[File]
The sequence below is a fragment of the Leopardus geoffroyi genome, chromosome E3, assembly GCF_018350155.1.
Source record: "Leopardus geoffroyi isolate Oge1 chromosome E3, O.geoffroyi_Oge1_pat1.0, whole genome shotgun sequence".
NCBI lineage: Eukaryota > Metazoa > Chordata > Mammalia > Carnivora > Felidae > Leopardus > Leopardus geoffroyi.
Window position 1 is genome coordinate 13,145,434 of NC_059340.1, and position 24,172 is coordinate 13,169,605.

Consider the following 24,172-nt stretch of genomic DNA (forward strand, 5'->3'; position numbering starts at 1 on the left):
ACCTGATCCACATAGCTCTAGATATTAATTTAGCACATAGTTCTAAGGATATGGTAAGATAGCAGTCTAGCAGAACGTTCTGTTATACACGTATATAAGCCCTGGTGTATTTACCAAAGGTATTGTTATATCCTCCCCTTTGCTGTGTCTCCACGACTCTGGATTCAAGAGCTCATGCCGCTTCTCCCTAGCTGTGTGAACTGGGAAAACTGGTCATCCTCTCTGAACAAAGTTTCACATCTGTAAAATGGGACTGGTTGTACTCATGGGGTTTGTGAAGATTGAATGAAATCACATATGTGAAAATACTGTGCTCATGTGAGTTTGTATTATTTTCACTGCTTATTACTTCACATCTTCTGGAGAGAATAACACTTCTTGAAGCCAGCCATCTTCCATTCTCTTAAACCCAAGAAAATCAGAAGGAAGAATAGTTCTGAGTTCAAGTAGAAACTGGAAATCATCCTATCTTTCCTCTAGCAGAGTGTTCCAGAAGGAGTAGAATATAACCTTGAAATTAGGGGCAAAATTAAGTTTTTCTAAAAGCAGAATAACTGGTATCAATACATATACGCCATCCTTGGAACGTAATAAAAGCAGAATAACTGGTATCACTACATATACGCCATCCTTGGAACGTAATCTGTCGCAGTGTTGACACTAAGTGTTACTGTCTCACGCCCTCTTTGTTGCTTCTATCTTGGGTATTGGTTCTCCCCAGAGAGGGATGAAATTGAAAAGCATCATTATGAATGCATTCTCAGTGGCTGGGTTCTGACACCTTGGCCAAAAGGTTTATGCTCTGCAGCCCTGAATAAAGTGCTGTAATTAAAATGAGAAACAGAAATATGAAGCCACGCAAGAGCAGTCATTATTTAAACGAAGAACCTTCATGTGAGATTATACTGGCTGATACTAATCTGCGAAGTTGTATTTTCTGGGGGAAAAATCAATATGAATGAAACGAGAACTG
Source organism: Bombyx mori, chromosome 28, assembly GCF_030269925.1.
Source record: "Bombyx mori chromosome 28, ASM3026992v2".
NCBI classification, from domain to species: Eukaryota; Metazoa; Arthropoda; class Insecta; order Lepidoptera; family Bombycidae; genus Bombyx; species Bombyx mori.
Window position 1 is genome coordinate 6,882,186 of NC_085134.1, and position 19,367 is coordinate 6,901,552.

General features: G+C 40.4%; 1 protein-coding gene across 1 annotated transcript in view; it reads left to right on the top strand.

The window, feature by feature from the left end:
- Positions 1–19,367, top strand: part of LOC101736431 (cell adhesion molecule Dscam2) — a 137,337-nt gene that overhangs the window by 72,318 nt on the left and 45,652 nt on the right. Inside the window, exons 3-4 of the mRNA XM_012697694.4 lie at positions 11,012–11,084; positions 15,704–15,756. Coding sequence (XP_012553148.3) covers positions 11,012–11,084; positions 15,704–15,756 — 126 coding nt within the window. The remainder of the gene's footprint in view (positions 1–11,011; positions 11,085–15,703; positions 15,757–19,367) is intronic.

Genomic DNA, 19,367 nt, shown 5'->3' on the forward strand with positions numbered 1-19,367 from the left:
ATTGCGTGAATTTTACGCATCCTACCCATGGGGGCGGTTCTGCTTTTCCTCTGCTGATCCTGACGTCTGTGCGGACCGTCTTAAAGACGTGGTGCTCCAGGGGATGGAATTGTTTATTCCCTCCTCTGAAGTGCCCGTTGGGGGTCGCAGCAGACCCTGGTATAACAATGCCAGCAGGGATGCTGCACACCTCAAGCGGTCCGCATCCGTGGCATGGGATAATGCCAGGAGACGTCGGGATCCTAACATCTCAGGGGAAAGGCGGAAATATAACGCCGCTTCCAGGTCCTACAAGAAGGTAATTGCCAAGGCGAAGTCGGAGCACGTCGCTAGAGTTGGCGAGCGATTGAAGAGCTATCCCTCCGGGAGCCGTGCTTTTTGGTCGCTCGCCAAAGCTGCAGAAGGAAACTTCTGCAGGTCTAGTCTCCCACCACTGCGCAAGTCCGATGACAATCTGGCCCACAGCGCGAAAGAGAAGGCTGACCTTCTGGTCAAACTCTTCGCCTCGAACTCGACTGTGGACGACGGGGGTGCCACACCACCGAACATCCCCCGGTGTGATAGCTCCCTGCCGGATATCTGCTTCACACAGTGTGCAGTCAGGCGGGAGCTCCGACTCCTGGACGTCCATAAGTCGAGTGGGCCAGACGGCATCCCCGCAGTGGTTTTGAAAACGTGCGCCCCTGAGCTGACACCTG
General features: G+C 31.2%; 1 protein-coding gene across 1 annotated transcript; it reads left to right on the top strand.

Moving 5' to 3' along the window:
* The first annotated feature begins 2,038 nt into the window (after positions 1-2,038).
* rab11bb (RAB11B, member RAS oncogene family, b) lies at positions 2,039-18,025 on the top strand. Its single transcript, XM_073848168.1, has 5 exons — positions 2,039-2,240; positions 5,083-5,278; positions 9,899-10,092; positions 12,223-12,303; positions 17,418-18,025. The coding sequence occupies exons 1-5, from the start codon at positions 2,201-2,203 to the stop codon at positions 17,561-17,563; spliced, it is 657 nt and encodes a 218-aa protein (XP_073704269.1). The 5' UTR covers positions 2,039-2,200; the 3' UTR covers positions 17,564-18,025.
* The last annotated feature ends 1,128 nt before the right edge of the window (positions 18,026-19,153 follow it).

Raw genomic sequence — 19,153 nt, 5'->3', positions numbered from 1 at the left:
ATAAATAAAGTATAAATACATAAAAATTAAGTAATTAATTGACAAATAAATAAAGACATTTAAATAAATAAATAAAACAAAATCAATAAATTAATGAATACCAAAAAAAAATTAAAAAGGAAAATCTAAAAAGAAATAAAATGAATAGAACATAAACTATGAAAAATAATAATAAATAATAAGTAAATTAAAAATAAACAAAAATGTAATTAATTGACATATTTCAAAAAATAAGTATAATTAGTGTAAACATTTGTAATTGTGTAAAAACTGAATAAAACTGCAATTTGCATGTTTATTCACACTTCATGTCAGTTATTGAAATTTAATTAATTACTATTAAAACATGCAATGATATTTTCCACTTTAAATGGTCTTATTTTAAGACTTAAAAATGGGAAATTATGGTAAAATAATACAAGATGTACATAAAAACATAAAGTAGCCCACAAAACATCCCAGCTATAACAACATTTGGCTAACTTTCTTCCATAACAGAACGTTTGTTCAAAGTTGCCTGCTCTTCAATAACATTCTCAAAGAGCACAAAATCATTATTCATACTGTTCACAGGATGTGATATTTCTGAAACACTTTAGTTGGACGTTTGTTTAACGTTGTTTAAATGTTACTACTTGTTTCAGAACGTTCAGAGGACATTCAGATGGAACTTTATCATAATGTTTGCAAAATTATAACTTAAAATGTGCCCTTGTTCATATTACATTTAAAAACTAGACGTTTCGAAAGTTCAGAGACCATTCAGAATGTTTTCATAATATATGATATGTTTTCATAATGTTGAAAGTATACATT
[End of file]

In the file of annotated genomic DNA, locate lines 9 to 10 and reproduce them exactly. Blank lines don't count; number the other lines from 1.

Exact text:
NCBI classification, from domain to species: Eukaryota; Metazoa; Arthropoda; class Insecta; order Lepidoptera; family Bombycidae; genus Bombyx; species Bombyx mori.
Window position 1 is genome coordinate 6,882,186 of NC_085134.1, and position 19,367 is coordinate 6,901,552.